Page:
Without the war in Vietnam, the civil rights movement, Calgon detergent and Fred Rogers’ tonsils, Night of the Living Dead would not exist. And without Night of the Living Dead, there would be no The Walking Dead, no World War Z, no entire cottage industry centered around those “all messed-up” ghouls who crave and dine upon human flesh — utensils optional.
Whether in movies, television series, books, comics, video games or whatever, the image our minds instantly conjure when we think of “zombies” all goes back to George A. Romero’s 1968 classic.
Its cultural influence has been the subject of many a study, but only one — Birth of the Living Dead — accompanies the original Night, playing Thursday at the Oklahoma City Museum of Art. For those of us old enough to worry about caloric intake around bags of candy, there’s no better way to spend your Halloween than this double feature. (And because it’s Halloween, OKCMOA is offering free admission to anyone wearing a costume, zombie or otherwise.)
Directed by Rob Kuhns, Birth explores the turbulent times that inspired and allowed a group of enterprising TV advertising men in Pittsburgh to make a movie. The era’s social revolution, Romero says, prompted them to shoot a film “as ballsy” as they could. Rallying their clients, local celebs and buckets of bovine entrails, Romero and his fellow crew members ended up breaking ground and changing history. They certainly didn’t mean to.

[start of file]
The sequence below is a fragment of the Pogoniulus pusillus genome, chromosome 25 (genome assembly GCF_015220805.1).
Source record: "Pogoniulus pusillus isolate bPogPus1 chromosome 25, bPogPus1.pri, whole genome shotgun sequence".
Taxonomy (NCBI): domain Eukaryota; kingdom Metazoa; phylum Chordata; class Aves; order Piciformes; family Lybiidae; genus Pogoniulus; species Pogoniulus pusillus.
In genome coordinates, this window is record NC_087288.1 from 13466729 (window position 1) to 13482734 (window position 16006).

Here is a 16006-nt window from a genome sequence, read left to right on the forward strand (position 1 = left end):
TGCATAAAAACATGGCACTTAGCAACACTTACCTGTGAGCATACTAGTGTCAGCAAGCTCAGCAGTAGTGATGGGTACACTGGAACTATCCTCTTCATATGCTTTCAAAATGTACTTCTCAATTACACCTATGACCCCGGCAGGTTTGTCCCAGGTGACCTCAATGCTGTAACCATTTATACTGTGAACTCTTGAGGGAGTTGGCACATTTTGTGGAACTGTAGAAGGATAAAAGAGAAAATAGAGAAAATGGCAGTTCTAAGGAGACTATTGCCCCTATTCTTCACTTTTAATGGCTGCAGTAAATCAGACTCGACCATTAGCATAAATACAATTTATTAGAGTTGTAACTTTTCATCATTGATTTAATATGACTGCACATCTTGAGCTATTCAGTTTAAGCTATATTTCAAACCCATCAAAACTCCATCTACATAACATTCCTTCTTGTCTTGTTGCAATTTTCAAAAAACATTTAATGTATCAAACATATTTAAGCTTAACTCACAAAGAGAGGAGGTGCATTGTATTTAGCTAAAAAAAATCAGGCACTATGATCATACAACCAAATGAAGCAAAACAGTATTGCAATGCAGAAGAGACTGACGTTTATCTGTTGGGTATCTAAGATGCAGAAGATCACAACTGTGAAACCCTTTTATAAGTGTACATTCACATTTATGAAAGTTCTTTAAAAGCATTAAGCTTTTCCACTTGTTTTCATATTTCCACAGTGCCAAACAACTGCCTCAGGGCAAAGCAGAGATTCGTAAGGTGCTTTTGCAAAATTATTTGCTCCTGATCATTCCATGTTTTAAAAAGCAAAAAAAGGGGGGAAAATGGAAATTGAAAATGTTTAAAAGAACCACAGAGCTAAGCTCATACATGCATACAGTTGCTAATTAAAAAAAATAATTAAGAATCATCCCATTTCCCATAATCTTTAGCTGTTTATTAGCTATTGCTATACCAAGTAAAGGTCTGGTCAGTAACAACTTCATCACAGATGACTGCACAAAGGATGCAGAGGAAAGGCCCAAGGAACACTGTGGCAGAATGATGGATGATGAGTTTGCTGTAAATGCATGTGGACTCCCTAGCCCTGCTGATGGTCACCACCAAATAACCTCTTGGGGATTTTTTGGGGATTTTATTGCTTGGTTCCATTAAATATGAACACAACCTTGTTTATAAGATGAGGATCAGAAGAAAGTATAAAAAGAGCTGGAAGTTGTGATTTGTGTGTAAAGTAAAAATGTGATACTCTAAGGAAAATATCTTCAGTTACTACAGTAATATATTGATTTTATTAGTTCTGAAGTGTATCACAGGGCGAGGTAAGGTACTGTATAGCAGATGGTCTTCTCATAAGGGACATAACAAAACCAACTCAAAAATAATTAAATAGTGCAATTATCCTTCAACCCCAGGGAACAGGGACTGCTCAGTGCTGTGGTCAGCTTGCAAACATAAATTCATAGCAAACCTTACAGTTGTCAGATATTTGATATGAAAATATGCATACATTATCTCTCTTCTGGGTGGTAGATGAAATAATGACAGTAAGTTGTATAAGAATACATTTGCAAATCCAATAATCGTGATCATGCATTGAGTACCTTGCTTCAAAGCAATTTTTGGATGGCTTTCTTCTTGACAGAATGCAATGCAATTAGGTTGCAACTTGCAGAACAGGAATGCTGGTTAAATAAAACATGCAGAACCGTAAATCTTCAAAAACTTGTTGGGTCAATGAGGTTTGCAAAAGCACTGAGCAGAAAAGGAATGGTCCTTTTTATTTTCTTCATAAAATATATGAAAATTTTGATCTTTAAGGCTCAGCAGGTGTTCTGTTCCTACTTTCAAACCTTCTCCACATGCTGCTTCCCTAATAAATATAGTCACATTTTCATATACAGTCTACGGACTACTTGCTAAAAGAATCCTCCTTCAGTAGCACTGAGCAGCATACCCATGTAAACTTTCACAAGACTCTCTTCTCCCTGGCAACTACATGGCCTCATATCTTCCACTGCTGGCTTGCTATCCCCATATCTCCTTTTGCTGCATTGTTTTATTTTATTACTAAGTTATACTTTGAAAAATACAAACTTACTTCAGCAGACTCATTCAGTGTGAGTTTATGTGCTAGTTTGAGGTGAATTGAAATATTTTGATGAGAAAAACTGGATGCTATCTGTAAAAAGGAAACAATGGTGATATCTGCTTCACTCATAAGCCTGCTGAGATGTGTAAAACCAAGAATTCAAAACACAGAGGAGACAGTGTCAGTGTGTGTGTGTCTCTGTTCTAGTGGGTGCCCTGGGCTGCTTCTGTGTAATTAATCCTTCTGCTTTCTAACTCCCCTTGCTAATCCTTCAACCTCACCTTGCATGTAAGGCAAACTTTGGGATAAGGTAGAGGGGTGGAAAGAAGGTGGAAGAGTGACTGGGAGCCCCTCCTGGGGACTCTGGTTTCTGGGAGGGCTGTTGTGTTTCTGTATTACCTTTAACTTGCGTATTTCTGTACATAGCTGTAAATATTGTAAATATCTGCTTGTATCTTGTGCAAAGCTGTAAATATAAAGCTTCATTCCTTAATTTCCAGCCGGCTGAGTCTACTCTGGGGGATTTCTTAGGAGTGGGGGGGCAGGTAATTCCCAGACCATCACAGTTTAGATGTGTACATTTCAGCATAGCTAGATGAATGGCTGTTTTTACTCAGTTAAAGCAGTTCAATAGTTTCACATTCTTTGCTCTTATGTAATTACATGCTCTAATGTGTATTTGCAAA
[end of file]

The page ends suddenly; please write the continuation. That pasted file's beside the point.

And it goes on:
Kuhns’ documentary is not so interested in how Night was made than the resonance it has enjoyed across four decades and counting. A few choice on-set stories are shared, such as how the low-budget project’s sound mix was won over a chess game, but Birth’s bulk is academic, rather than retrospective.
Of most interest is the discussion of race. Famously, critics’ long-held interpretations of Night as
a racial allegory are all for naught, as Duane Jones’ role of Ben was
not written for an African-American. Still, the documentary notes how
unusual it was for audiences to see a black man in the lead — especially
one more aggressive than Sidney Poitier ever was allowed — at a time
when on the tube, the Southern-set Andy Griffith Show was as white as a marshmallow whip on a snowy day.
Birth of the Living Dead boasts no shortage of insight, but oddly, Romero is the only Night participant
among its talking heads. While the old master is genial and gracious,
bearing a smile of teeth badly stained with nicotine, additional
viewpoints of others who were there would be welcome and more credible.
In their absence, we get the likes of Gale Anne Hurd, executive producer of The Walking Dead; Jason Zinoman, author of Shock Value, a terrific book on modern horror’s history; and critic Elvis Mitchell, who compares Night of the Living Dead to Samuel Beckett.